Some critics argue that gamification is distracting and creates too many bells and whistles in the learning environment. Others, however, argue that when games are well thought out and designed from an intentional approach, they can be very powerful for learners. For example, some researchers argue, “under the right circumstances and with the right design elements, gamification is not a red herring, a flash in the pan, nor a fifth column, but rather can represent a significant tool in a growing instructional toolbox” (Cruz & Penley, 2014, p. 9).
Hence, while designers and educators should not narrow gamification approaches to one tool, they can greatly enhance the learning environment when using a focused and structured approach. Docugames may be one gamification tool that educators and instructional designers should consider. Docugames are tools that help educators teach their students about historic events (Zastrow, 2016). They also provide opportunities for role-playing and practicing scenarios or skills (Zastrow, 2016).
For HS professionals, this gamification tool can be integrated in an optimal learning method by teaching HS professionals about significant changes in the HS field over the years, such as the momentous events surrounding deinstitutionalization of people with mental illness in the 1970s. Docugames can help students engage in a fun learning activity that familiarizes them with historic events associated with deinstitutionalization. At the same time, these students will be gaining awareness about very serious issues affecting populations served in the field of mental health.
The tool meets 21st century learning goals by allowing students to interact with characters in role-play simulations that are real, applicable, and believable (Ranj, 2012). Hence, rather than engage in digital games where characters seem surreal, overly-fictitious, and disconnected with the learners, the Docugames tool offers students an authentic and real-life learning experience. It could also be used as a case study, as the game allows students to choose interventions (Ranj, 2012).
To get started, instructors and course designers should create a timeline of events that should be covered in Docugames. By having this content ready, there will be little scrambling while setting up the gaming tool. Fortunately, this tool requires little sophisticated hardware and is very easy to set up (Ranj, 2012). The sources below may help provide additional information about how to get started.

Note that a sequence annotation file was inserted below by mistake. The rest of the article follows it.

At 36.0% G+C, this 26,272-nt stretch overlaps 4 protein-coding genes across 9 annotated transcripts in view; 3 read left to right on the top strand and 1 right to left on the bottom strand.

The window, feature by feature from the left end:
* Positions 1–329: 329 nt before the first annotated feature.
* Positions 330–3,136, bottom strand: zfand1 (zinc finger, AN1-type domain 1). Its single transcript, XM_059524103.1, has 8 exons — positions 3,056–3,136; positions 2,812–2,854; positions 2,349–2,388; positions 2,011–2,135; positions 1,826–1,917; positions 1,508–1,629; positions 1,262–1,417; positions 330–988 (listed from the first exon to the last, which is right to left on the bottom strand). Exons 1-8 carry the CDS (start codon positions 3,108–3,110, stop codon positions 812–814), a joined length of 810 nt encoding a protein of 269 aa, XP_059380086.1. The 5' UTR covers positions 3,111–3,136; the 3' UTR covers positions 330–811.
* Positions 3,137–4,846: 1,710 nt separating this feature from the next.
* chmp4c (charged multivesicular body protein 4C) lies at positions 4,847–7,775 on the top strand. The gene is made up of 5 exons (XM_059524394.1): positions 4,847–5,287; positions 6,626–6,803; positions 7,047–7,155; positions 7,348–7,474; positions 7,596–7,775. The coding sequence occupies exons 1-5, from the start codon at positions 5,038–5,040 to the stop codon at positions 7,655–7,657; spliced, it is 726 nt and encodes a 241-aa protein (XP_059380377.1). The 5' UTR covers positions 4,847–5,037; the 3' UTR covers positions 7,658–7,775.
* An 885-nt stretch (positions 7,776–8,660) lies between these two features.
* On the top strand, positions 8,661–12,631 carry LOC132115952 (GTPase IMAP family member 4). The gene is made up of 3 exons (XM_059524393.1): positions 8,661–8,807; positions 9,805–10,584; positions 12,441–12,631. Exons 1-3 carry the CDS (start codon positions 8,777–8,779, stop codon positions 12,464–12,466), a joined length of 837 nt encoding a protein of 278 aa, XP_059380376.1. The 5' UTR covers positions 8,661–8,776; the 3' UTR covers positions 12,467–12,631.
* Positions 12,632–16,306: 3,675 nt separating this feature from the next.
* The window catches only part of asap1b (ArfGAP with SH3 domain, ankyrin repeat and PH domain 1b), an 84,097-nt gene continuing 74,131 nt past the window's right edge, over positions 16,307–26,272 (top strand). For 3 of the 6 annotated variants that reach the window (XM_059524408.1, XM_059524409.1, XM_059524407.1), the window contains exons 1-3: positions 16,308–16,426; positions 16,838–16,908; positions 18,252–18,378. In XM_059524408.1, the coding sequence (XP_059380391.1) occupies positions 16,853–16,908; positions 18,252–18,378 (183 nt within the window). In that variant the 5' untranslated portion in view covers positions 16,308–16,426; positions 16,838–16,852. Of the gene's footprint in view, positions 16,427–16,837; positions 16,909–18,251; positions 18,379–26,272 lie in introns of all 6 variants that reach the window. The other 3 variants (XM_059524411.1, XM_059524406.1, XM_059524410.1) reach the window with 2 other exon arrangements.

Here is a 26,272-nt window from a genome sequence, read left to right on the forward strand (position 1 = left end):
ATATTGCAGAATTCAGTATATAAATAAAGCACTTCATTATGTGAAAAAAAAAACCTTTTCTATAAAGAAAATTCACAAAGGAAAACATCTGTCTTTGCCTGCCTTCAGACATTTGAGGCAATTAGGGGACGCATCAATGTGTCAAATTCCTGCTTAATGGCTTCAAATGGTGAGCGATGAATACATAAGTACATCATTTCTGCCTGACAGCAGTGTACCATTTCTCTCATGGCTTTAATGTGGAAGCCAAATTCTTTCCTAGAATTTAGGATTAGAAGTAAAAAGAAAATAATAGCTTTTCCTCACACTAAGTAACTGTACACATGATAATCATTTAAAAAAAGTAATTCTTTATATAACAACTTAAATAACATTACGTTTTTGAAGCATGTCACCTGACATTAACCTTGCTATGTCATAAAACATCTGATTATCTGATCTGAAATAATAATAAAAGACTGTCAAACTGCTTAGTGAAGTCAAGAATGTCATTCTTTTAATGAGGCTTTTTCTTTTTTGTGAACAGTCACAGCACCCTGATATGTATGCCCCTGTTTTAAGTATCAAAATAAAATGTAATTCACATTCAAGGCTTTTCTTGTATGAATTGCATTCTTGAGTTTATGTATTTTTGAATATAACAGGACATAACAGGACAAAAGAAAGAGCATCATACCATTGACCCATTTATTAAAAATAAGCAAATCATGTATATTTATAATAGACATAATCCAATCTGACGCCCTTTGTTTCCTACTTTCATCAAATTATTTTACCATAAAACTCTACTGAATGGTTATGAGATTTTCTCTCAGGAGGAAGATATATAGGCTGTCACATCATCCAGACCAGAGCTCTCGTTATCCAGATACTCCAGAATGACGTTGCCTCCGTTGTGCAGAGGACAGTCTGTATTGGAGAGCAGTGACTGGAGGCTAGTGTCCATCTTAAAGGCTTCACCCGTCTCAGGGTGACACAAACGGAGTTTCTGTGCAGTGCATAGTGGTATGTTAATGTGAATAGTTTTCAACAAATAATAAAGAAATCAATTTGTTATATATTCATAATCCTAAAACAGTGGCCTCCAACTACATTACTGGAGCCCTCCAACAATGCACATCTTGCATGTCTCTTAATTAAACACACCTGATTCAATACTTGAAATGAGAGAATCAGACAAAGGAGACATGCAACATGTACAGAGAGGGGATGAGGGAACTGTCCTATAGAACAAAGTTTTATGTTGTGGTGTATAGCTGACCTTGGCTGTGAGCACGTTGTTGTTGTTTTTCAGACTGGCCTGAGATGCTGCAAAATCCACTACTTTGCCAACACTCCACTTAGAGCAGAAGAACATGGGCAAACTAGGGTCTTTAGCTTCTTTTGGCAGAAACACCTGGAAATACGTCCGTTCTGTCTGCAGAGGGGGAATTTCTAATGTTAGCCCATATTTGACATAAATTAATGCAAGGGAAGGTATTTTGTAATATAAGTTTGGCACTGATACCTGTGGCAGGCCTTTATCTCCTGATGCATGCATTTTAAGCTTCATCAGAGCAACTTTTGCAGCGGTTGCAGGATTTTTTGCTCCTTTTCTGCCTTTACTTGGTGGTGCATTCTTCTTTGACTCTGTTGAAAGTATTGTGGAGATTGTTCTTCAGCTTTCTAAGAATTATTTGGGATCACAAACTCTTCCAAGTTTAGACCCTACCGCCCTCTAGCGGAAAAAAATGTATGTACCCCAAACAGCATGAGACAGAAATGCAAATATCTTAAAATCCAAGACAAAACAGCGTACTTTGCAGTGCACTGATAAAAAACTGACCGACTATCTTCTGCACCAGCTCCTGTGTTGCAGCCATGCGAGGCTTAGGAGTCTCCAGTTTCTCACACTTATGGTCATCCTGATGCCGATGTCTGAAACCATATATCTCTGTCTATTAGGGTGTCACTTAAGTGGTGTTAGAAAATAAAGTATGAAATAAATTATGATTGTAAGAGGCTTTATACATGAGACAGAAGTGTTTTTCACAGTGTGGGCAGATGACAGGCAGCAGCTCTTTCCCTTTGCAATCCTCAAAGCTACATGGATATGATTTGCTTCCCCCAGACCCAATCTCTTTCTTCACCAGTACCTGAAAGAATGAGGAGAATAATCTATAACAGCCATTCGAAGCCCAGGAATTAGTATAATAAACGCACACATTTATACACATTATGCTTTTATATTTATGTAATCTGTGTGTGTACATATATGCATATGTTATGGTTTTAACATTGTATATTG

Note: I included a picture of my son having a great time at the amusement park in Old Orchard Beach, Maine. This day at the park was very memorable to us because we realized that our son would be too big for the "kiddie rides" next year. We often think of gamification the same way. That is, we think we are too old for games or we think the learning environment is too serious to have fun. Yet, when thoughtfully done, gaming can create the most memorable and powerful learning experiences in the virtual environment. Docugames consist of one way for adults to have fun while learning. What tools would you use to promote fun and engaging learning experiences for adults?
Sources for more Information:
Grace, L. (2011). Gamifying archives, a study of docugames as a preservation medium. Computer Games. Retrieved from http://ieeexplore.ieee.org/document/6000335/?reload=true
Khopper. (2012). Videogames in critical contexts. Docu-games: Creating thoughtful gameplay. WordPress. Retrieved from http://samplereality.com/gmu/hnrs353-001/2012/04/04/docu-games-creating-thoughtful-gameplay/
Cruz, L. & Penley, J.M. (2014). Too cool for school? The effects of gamification in an
advanced interdisciplinary course. Journal of Teaching and Learning with
Technology, 3 (2), 1-11.
Ranj, B.V. (2012). Docu-games. Retrieved from https://www.youtube.com/watch?v=kQnJCqgWjX8
Zastrow, J. (2016). Gamification meets meaningful play: An inside look. Computers in
Libraries. 36-10, 12-15.